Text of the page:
With The Battle of the Five Armies, Peter Jackson brings his long journey through the works of J.R.R. Tolkien’s works to a close, using his experiences with The Lord of the Rings films and the appendices from Tolkien’s Rings to create a sprawling epic.
One wouldn’t have thought it possible that The Hobbit, a slight book, could have made a compelling trilogy in comparison to its more natural triadic sibling, especially after the rather uneventful beginning, but the saga of hobbit Bilbo Baggins (Martin Freeman) and the dwarves, led by the journeyman-king Thorin Okenshield (Richard Armitage) finds its best story and dram yet in the action-packed finale, similar to what Jackson did with his work on The Lord of the Rings, bringing it to its peak in the final film.
Here, surprisingly, Bilbo is nearly relegated to minor status as the film begins where The Desolation of Smaug ended, with the avaricious dragon laying fiery waste to Lake-town, and the dwarves, the bowman Bard (Luke Evans) desperately trying to fell the giant monster. When the bowman manages to take Smaug (voiced by Benedict Cumberbatch; TV’s Sherlock; Star Trek Into Darkness) down with an ancient arrow, it finally clears the way for Thorin and his band of loyal followers to return to their home beneath the mountain. It’s a home filled with an uncountable amount of riches in gold and jewels, but Thorin soon finds himself succumbing to “dragon sickness,” the pleonexia that affects almost all of the dwarf rulers under the mountain, doomed to coveting their treasure above all. It is only made worse by his failure to find the king’s jewel, the Arkenstone that belongs to the ruler of the dwarves. When Bilbo notices the change in Thorin, he hides the Arkenstone away, but this is the least of the troubles. Thorin has gone back on his promise to the men of Lake-town to pay them for their assistance, and the Elvin leader Thranduil (Lee Pace; TV’s Halt and Catch Fire) also holds claim to Elvish jewels being held under the mountain. This sets up an enormous battle between the dwarves, and the men and Elves allied against them. However, a massive Orc army, sent to keep the dwarves from reclaiming the mountain so that Sauron can regain a strategic foothold, is also bearing down on everyone.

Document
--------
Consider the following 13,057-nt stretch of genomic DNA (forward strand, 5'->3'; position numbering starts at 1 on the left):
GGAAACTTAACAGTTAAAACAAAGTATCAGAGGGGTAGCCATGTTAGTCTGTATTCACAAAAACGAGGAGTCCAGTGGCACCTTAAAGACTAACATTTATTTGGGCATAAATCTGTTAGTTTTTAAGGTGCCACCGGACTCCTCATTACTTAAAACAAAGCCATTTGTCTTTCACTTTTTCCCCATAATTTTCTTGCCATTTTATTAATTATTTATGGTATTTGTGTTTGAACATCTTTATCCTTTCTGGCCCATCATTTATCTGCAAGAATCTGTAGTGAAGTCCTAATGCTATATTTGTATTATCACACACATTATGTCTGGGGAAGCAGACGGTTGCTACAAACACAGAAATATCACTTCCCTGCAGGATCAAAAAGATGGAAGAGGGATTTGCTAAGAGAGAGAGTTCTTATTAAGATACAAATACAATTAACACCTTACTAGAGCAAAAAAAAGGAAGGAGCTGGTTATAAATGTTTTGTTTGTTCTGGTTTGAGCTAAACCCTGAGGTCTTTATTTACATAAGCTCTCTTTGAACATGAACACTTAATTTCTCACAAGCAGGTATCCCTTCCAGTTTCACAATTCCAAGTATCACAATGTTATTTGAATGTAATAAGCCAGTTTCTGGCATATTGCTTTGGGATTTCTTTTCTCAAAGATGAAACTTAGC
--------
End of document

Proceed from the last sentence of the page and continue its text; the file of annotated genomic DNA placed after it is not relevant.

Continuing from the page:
This final installment has everything one wished the first two Hobbit films had, those are an involving story, great characters, stunning action, and even some humor – Ryan Gage is the perfect comic relief in the classic Shakespearean manner as Alfrid, the cretinous Lake-town bootlicker. Jackson also gives us a star-crossed love story between the elf Tauriel (Evangeline Lilly) and dwarf Kili (Aidan Turner), but far from being syrupy, this only serves to help heighten the tension in the film’s climactic closing battle sequences that also involves giant orcs, Legolas (Orlando Bloom; The Three Musketeers) on a crumbling bridge in a sword fight like a modern day Errol Flynn, a cracking frozen lake, giant bats, and giant eagles.
Yes, rather than giving us another ponderous, transitional film, Peter Jackson has delivered the goods, even if it has taken three films to get us here. But far from being just a splendid actioner, The Battle of the Five Armies does do what was promised with An Unexpected Journey, in that it shows us the growth of a young hobbit, Bilbo, from an uptight, naïve, homebody into a valorous and even more friendly man.
Even with all of that there’s just a little something missing from The Battle of the Five Armies. It feels like a film that lacks some closure. It’s perhaps an unavoidable trap being that The Hobbit precedes the events of The Lord of the Rings, even if Peter Jackson takes some liberties with the original source material. Anyone familiar with what is to come next will be left feeling just a little hollow, and Jackson doesn’t help, choosing to end this film on the beginnings of The Fellowship of the Ring.